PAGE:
If you're a cable manufacturer like Hans Manfred Strassner of HMS who wants to show off their entire catalogue in front—rather than behind a rack in some dimly lit active display —that's where you'll be. Likewise for headphone brands who need nothing but a table and some electricity. Amphion's Anssi Hyvönen likes to hold court there too. I'd have to check out his new Argon 7LS. Whilst one doesn't make sound there, one never runs the risk of rooms being too full to get in or having their doors closed. And, the ground floor is also where the newcomer exhibits are hosted: new brands that haven't shown before to make their debut in a specially reserved area easy to find. One may not like Sauerkraut und Blutwurst but organizing a well-structured show is something everyone agrees the Germans do to perfection.

When it comes to weird, wacky or wonderful hifi sculptures in seemingly fluid-frozen metal here neither Giger nor Giya, nobody betters Kostas Metaxas. His above Siren which, depending on angle, looks like a pregnant woman with a broken neck, predicted copious photo ops in Halle 1 but the firm point at time-aligned Accuton drivers and a solid metal enclosure for bespoke sonic ambitions which can accommodate various Thiele & Partner drivers relative to the client's desire and wallet. For the less flamboyant, Kostas and his sins—it's Metaxas & Sins—had brewed up the endlessly scaleable Macrophone monitor which purports to be a microphone in reverse, hence the name.

When show ticklers default to excessive pricing like Joe Skubinski's $120'000 world's most expensive headphone system email, my internal circuit breaker trips. I've been turned off. Why should expense be an attraction? If it said most ambitious, I'd be fooled at least into thinking that performance was the overriding issue. If it's just about freakish money, I view it as more of an aberration to be avoided at all costs (pun intended) than destination I must pencil in. Shucks, I just broke my lead tip. What next? Vincent Brient of TotalDac would bring his d150 hornspeaker combining a widebander with, at 150Hz, a 15" woofer for 99dB system sensitivity. As the rendering shows, the 1.4m speaker with 86cm horn isn't unduly large and even the optional sub bass tower with 98dB 18-inch driver is kept to a 48x29cm footprint to save floor space, preferring instead to go up to 1.9m height. That looked like something I did want to hear.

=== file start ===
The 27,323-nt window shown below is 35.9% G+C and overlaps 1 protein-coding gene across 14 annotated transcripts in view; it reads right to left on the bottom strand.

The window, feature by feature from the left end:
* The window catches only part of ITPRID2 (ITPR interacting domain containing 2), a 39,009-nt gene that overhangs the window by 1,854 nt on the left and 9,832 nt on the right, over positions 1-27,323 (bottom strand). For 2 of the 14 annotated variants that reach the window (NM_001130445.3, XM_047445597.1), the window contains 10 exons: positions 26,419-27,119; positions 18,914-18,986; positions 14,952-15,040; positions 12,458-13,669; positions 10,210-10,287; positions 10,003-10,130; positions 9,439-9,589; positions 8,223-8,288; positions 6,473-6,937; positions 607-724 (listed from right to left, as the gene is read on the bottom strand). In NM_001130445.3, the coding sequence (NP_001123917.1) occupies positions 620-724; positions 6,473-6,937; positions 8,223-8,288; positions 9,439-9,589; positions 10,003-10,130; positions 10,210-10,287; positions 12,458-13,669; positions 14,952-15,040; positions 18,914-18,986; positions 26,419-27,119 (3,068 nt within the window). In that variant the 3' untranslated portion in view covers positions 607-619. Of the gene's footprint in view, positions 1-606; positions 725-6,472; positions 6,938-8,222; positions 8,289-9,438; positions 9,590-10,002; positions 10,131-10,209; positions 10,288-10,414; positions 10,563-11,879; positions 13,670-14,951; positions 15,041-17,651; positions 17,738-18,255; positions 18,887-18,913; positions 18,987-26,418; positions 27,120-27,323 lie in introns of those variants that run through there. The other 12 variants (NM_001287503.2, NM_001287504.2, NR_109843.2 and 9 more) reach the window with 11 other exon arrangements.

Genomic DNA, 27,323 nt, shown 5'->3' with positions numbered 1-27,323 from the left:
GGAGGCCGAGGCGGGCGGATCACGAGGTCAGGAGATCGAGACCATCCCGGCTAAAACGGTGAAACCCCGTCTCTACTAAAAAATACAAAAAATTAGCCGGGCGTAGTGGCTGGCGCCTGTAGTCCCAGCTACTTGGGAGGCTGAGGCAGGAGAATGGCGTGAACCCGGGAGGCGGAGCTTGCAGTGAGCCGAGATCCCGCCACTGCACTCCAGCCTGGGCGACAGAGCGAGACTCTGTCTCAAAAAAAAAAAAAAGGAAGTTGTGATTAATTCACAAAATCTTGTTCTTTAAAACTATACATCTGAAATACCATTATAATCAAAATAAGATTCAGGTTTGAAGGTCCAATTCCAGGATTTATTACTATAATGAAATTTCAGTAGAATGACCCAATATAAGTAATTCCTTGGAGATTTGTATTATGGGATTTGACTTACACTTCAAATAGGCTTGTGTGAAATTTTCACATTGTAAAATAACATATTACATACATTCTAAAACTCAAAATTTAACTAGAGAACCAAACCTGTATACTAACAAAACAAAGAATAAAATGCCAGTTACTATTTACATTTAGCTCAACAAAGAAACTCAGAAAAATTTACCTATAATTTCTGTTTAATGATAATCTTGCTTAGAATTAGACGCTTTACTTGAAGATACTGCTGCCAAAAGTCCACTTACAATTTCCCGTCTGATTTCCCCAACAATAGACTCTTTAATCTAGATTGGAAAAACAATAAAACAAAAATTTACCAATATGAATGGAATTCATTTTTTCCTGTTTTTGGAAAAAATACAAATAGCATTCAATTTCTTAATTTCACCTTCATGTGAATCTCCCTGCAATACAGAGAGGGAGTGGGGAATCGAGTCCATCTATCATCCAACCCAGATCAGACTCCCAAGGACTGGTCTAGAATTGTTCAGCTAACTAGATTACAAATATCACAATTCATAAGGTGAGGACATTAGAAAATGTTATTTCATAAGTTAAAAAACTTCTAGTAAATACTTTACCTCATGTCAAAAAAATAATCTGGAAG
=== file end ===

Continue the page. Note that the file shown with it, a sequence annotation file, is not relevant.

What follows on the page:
DItto for one of Reflector's open-baffle Bespoke models. Depending on version, those stilted aliens use an Irish cloverleaf i.e. quad of 12", 15" or 18" woofers with a horn-loaded compression tweeter plus provide their own amplification. I wasn't certain how optics would translate in the flesh but from an engineering perspective's reduced room interaction via controlled dispersion, the concept sure made sense. Polish contributor Dawid Grzyb hoped to hand in his review of the P15 before I departed for Munich. Even if they were absent, we'd still learn about them.

Georg Arsin of Rike Audio—who, according to some, are Germany's very own Duelund for extreme-quality capacitors—had, at HighEnd Munich 2013, shown their €380'000 four-piece Edzard tube monos in the newcomer's exhibit. This year he would unveil new valve gear like phono stages, integrated amplifiers and such which were expected to come in well below €10'000/ea. To see this kit would simply mean a short walk out the M.O.C.'s main entrance past the usual smokers holding court there to the Maserati München service station. To not have Rike be lonesome, Martion Audio Systeme would also be there.

For big horns not of the spherical sort, Blumenhofer would bring their new €60'000/pr Gran Gioia Mk 2 shown below in Macassar, Olive and Palisander. Its 38cm/16" paper woofer mates to a 1.4" compression mid/high driver. They'd play in Blumenhofer's own Atrium 4.2 room off 300B Mastersound monos and in Octave's room off Andreas Hofmann's first-ever single-ended tetrode amplifier. Called Miniwatt, it taps 10 watts from a KT88 or KT120 and adds a headphone output. "For a year now I've been working on 300B and tetrode SE designs" divulged Mr. Octave. This came solely in response to dealer requests who had begged for a single-ended design from his house. At least for now, the vote seems to have come down against direct-heated triodes. What's more, unlike Audiopax, he prefers his single-ended KT88 in tetrode not triode connection, making the Octave Miniwatt a beast of different stripes.

With Kaiser Acoustics having signed with Kondo as their Japanese importer, they'd show in combination with those valve electronics and include the LessLoss Laminar Streamer SD card transport ensconced in a solid Panzerholz enclosure which is machined in Kaiser's own facilities. Kondo's electronics need just the right speakers to shine. Apparently the combination with Kaiser is superb. This I wanted to hear.